Conclusions: Provision of preventive schedulable RMNCAH+N services has continued during intermittent conflict in North and South Kivu. The prolonged effort by non-governmental organizations and UN agencies to respond to humanitarian needs was likely key in maintaining intervention coverage despite conflict. Health actors and communities appear to have adapted to changing levels and nature of insecurity and developed strategies to ensure preventive services are provided and accessed. However, emergency non-schedulable RMNCAH+N interventions do not appear to be readily accessible. Achieving the Sustainable Development Goals will require increased access to life-saving interventions, especially for newborn and pregnant women.

Keywords: health services, health system, conflict, population displacement, North Kivu, South Kivu, Democratic Republic of Congo, maternal, newborn, child, reproductive health

Topics: Age, Youth, Conflict, Gender, Women, Girls, Boys, Health, Reproductive Health, International Organizations, NGOs, Sustainable Development Goals (SDGs) Regions: Africa, Central Africa Countries: Democratic Republic of the Congo

Year: 2020

Delivering Water, Sanitation and Hygiene Interventions to Women and Children in Conflict Settings: A Systematic Review

Citation:

Als, Daina, Sarah Meteke, Marianne Stefopulos, Michelle F. Gaffey, Mahdis Kamali, Mariella Munyuzangabo, Shailja Shah, Reena P. Jain, Amruta Radhakrishnan, Fahad J. Siddiqui, Anushka Ataullahjan, and Zulfiqar A. Bhutta. 2020. "Delivering Water, Sanitation and Hygiene Interventions to Women and Children in Conflict Settings: A Systematic Review." BMJ Global Health 5 (Suppl 1).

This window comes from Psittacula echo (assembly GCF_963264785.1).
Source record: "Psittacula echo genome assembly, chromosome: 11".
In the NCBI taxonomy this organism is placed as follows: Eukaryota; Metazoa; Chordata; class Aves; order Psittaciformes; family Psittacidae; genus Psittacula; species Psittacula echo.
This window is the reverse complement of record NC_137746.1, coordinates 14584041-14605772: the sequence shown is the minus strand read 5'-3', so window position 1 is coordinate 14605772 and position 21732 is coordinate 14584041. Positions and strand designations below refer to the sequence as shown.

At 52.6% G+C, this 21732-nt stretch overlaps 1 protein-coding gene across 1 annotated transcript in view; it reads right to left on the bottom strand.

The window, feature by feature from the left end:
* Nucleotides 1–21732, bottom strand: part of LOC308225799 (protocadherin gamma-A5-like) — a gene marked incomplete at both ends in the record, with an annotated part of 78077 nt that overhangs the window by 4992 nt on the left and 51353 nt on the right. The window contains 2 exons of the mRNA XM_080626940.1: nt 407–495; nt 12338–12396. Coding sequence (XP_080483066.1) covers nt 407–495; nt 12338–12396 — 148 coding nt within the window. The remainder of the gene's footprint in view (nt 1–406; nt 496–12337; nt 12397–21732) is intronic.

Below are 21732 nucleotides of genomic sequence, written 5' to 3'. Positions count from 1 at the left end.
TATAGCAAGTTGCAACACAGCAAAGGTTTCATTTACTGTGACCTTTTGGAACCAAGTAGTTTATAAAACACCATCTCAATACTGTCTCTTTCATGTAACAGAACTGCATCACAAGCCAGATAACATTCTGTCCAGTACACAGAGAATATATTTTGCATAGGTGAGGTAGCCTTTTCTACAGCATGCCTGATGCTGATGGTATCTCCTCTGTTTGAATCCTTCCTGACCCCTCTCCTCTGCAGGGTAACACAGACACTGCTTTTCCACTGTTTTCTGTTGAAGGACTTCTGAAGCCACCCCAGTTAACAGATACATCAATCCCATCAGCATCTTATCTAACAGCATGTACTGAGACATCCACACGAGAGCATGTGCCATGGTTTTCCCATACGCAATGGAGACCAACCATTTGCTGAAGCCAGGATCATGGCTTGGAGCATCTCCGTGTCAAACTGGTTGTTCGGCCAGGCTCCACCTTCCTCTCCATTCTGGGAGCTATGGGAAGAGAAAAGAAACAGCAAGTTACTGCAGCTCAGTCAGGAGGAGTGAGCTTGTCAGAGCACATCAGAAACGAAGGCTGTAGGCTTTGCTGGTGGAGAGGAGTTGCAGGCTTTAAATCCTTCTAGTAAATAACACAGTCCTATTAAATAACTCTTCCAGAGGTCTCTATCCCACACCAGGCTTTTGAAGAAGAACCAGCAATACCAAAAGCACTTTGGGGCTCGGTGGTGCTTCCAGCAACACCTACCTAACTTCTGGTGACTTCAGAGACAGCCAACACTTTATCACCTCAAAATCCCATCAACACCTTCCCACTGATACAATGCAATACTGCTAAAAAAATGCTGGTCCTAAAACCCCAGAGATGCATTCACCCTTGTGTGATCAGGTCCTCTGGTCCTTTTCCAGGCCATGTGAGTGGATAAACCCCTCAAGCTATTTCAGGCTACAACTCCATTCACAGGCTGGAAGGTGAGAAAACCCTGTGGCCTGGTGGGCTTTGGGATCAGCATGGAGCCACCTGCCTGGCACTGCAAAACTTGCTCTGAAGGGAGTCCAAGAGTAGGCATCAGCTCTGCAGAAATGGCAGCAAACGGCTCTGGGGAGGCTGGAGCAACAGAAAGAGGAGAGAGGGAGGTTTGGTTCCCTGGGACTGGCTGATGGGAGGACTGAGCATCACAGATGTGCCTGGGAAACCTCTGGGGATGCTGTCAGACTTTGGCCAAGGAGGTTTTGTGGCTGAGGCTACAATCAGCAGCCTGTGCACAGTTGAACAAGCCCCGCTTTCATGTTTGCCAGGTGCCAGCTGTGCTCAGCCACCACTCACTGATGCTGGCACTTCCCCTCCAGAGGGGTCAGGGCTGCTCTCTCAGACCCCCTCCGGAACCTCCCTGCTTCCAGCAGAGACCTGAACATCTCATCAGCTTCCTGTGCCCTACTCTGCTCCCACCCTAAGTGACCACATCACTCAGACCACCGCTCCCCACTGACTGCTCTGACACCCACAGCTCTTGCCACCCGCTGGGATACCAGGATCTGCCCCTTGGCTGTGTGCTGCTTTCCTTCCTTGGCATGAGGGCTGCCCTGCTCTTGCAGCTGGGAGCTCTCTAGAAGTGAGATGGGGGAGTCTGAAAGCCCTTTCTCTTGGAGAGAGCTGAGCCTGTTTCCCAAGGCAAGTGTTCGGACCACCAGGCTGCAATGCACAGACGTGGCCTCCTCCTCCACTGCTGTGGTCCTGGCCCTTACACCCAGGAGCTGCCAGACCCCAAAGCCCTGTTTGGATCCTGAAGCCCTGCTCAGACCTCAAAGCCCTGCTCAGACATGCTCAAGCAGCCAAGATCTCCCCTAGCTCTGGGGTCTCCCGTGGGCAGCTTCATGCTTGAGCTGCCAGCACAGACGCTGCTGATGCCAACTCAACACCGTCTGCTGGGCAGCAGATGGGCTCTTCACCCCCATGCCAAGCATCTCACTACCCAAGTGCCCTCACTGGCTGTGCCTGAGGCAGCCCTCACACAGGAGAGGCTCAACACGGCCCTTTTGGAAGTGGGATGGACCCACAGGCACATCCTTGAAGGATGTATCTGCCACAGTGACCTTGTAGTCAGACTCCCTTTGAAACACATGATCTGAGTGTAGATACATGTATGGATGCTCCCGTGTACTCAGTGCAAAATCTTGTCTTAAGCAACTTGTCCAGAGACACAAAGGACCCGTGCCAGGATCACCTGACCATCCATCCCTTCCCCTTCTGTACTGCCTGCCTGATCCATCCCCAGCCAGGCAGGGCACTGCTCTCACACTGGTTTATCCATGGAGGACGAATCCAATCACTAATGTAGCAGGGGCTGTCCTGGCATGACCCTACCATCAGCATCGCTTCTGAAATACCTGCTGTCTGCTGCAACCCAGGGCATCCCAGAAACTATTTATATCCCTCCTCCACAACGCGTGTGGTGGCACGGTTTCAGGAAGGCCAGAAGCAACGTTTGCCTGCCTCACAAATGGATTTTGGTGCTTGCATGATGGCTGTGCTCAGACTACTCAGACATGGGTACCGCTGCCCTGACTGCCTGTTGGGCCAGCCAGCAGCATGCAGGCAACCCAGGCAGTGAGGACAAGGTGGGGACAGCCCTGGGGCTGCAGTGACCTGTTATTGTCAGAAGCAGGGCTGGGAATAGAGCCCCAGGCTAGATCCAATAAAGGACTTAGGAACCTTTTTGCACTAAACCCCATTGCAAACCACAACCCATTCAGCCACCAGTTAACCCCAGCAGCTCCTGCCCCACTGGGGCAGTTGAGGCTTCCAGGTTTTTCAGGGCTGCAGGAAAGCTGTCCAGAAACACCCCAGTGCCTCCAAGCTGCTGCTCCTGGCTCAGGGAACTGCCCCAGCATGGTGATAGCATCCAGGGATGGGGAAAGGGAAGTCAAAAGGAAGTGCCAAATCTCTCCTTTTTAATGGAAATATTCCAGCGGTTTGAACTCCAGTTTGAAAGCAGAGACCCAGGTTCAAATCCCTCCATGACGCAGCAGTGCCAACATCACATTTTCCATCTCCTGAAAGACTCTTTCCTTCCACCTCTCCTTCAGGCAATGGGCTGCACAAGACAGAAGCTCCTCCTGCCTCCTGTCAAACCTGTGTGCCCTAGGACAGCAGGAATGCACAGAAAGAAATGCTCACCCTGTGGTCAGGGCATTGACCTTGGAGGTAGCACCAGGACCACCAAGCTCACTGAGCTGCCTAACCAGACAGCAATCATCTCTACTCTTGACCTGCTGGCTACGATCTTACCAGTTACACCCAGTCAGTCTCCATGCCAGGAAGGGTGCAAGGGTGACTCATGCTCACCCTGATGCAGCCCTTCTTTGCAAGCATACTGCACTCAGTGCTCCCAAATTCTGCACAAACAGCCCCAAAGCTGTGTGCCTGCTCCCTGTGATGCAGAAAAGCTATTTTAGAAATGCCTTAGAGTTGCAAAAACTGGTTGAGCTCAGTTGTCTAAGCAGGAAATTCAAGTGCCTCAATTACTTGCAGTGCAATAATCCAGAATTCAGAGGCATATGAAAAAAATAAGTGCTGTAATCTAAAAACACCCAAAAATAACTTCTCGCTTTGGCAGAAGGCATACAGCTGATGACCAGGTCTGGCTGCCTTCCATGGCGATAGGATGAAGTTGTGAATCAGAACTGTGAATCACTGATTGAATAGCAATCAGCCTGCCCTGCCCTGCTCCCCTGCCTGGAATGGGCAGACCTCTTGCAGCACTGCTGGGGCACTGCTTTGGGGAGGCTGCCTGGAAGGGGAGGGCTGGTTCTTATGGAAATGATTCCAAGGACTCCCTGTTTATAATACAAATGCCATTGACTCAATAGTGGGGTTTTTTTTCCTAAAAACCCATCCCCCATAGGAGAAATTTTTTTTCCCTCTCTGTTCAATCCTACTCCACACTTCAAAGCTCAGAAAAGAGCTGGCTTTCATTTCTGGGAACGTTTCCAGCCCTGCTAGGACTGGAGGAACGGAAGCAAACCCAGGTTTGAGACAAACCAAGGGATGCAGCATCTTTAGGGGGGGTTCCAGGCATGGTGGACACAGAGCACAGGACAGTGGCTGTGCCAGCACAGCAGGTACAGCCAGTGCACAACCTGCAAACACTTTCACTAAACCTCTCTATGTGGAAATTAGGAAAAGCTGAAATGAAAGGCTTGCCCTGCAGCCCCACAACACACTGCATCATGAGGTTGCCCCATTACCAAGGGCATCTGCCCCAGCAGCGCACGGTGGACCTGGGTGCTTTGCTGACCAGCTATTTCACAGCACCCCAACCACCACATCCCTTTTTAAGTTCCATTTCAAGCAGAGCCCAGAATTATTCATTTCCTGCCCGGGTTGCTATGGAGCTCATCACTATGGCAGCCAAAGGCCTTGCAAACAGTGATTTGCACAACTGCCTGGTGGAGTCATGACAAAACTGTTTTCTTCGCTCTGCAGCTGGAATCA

Authors: Daina Als, Sarah Meteke, Marianne Stefopulos, Michelle F. Gaffey, Mahdis Kamali, Mariella Munyuzangabo, Shailja Shah, Reena P. Jain, Amruta Radhakrishnan, Fahad J. Siddiqui, Anushka Ataullahjan, Zulfiqar A. Bhutta

Abstract:

Background: Access to safe water and sanitation facilities and the adoption of effective hygiene practices are fundamental to reducing maternal and child morbidity and mortality globally. In armed conflict settings, inadequate water, sanitation and hygiene (WASH) infrastructure poses major health risks for women and children. This review aimed to synthesise the existing information on WASH interventions being delivered to women and children in conflict settings in low-income and middle-income countries (LMICs) and to identify the personnel, sites and platforms being used to deliver such interventions. 
 
Methods: We conducted a systematic search for publications indexed in four databases, and grey literature was searched through the websites of humanitarian agencies and organisations. Eligible publications reported WASH interventions delivered to conflict-affected women or children. We extracted and synthesised information on intervention delivery characteristics, as well as barriers and facilitators.